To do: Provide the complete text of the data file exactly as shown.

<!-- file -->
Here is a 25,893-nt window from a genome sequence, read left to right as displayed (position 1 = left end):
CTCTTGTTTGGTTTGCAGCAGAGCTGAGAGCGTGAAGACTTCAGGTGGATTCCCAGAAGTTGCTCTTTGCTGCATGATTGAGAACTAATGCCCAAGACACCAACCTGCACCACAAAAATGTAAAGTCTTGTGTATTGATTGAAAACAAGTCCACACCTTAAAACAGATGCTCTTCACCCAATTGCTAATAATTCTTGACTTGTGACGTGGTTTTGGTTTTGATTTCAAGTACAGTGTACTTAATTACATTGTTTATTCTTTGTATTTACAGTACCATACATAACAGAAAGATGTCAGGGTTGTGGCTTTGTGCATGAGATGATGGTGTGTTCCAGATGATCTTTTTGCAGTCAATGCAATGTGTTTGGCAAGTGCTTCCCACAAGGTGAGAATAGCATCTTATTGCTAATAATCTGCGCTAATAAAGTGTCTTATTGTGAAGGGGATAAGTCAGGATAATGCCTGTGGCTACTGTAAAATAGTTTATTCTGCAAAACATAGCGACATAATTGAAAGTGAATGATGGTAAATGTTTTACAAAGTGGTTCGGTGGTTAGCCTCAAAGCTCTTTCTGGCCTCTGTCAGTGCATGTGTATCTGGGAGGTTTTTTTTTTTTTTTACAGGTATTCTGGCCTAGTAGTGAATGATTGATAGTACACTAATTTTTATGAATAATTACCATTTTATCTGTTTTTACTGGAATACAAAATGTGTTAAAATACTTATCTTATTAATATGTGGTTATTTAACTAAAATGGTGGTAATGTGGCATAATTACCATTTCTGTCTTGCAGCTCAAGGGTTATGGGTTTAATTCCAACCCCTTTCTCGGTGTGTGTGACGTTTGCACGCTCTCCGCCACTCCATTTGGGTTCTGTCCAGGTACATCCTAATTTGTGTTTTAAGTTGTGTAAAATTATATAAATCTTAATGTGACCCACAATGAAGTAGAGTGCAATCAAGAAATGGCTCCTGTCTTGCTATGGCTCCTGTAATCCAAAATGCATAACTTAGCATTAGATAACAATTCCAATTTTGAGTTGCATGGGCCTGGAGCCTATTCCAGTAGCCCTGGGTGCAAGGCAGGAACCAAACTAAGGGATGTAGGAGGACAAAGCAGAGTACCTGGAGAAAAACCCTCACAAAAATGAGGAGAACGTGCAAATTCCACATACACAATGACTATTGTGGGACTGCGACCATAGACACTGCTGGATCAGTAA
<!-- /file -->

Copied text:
Here is a 25,893-nt window from a genome sequence, read left to right as displayed (position 1 = left end):
CTCTTGTTTGGTTTGCAGCAGAGCTGAGAGCGTGAAGACTTCAGGTGGATTCCCAGAAGTTGCTCTTTGCTGCATGATTGAGAACTAATGCCCAAGACACCAACCTGCACCACAAAAATGTAAAGTCTTGTGTATTGATTGAAAACAAGTCCACACCTTAAAACAGATGCTCTTCACCCAATTGCTAATAATTCTTGACTTGTGACGTGGTTTTGGTTTTGATTTCAAGTACAGTGTACTTAATTACATTGTTTATTCTTTGTATTTACAGTACCATACATAACAGAAAGATGTCAGGGTTGTGGCTTTGTGCATGAGATGATGGTGTGTTCCAGATGATCTTTTTGCAGTCAATGCAATGTGTTTGGCAAGTGCTTCCCACAAGGTGAGAATAGCATCTTATTGCTAATAATCTGCGCTAATAAAGTGTCTTATTGTGAAGGGGATAAGTCAGGATAATGCCTGTGGCTACTGTAAAATAGTTTATTCTGCAAAACATAGCGACATAATTGAAAGTGAATGATGGTAAATGTTTTACAAAGTGGTTCGGTGGTTAGCCTCAAAGCTCTTTCTGGCCTCTGTCAGTGCATGTGTATCTGGGAGGTTTTTTTTTTTTTTTACAGGTATTCTGGCCTAGTAGTGAATGATTGATAGTACACTAATTTTTATGAATAATTACCATTTTATCTGTTTTTACTGGAATACAAAATGTGTTAAAATACTTATCTTATTAATATGTGGTTATTTAACTAAAATGGTGGTAATGTGGCATAATTACCATTTCTGTCTTGCAGCTCAAGGGTTATGGGTTTAATTCCAACCCCTTTCTCGGTGTGTGTGACGTTTGCACGCTCTCCGCCACTCCATTTGGGTTCTGTCCAGGTACATCCTAATTTGTGTTTTAAGTTGTGTAAAATTATATAAATCTTAATGTGACCCACAATGAAGTAGAGTGCAATCAAGAAATGGCTCCTGTCTTGCTATGGCTCCTGTAATCCAAAATGCATAACTTAGCATTAGATAACAATTCCAATTTTGAGTTGCATGGGCCTGGAGCCTATTCCAGTAGCCCTGGGTGCAAGGCAGGAACCAAACTAAGGGATGTAGGAGGACAAAGCAGAGTACCTGGAGAAAAACCCTCACAAAAATGAGGAGAACGTGCAAATTCCACATACACAATGACTATTGTGGGACTGCGACCATAGACACTGCTGGATCAGTAA